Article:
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Beautiful meals at Iyasare


In less than a month since its opening, everybody I know on 4th Street has been to Iyasare, from the regular shoppers to the shop owners, and everybody praises it. The restaurant, operated by former Yoshi’s executive chef Shotaro Kamio, replaces the equally cute and also Japanese O Chame. The two restaurants have different concepts, of course, and experiencing both in the same space – reminiscing on O Chame’s menu and atmosphere while savoring Iyasare’s – was like tasting the fleeting grandeur of ukiyo-e aesthetics in the most delicious way possible. A beautiful arrangement: ikura (salmon roe), ankimo (monkfish liver), hotate (scallop, the white thing that is barely visible next to razor-thin slices of radish), mackerel (silvery grey, also almost invisible under the radish), and 4 beautiful sweet lobes of uni (sea urchin roe, on the maple leaf) ($22). The ankimo has a thick and dried rind, its flavors were a tad salty and smokey for my taste.(*) The uni was extra-creamy but a little too soft. The ikura was some lovely bubbles. You can order a side of sushi rice with the sashimi. Or just sushi […]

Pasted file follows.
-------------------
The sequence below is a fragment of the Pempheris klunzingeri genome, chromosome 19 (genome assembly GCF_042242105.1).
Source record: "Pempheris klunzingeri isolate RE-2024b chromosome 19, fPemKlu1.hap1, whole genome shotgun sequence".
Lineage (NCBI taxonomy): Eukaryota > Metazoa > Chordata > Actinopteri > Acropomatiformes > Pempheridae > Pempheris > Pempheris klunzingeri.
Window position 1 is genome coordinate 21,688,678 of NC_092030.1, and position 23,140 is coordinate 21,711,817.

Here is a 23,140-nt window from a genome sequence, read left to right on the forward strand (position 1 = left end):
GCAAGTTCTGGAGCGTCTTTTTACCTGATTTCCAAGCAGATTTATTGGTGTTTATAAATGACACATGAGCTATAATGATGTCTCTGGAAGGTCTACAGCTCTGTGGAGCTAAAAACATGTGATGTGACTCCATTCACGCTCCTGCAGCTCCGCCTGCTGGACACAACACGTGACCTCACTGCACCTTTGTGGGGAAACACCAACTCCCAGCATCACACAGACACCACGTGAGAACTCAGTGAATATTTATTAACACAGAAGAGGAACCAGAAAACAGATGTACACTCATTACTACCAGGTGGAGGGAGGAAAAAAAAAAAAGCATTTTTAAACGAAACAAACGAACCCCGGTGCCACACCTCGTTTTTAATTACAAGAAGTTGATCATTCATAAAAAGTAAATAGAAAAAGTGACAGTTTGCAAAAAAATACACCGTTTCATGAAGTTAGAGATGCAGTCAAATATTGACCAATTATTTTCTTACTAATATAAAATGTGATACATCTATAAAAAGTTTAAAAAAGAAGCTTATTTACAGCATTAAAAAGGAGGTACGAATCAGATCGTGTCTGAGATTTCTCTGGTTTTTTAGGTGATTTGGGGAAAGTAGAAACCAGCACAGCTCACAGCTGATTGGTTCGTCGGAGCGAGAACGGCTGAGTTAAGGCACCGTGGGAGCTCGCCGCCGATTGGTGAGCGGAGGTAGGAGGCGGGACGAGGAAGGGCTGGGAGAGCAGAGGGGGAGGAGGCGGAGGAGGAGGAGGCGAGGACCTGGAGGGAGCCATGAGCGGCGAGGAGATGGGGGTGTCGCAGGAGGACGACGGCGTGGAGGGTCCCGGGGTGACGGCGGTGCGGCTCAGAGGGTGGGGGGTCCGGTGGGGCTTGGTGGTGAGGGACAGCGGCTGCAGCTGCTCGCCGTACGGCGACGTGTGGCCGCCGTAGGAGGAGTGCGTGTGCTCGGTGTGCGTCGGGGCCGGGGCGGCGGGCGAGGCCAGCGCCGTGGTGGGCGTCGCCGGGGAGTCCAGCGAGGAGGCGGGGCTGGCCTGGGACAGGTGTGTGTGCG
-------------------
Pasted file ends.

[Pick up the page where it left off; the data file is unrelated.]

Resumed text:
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Judy and Loving Live Treats


The cookies are wrapped in packages of three – one can surprisingly satiate your hunger, and there are two more to share with friends. It’s all about sharing. […]

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one shot: Revival’s desserts


Technically four shots total, not one, but it’s not a meal, and it’s just a quick shout-out to what Kristen called “the best dessert she’s had” (“in a while”, I think?). We first went to Revival a year and a half ago. Just like that time, we re-confirm this time that Revival excels at food jellies/sorbet/basically anything fruit and sweet. The best dessert in Kristen’s opinion – Baked Alaska. (My heart died the day I knew Ippuku stopped serving black sesame ice cream, and I refuse to get attached to any other dessert.) The baked alaska is a layered ice cream and sponge cake (or whatever you can layer) in a meringue shell. In Revival’s case, from top down, it’s huckleberry sorbet, lemon-thyme ice cream and almond shortbread. If this is not Refreshing, nothing is. (Well, Ippuku’s black sesame ice cream was.) […]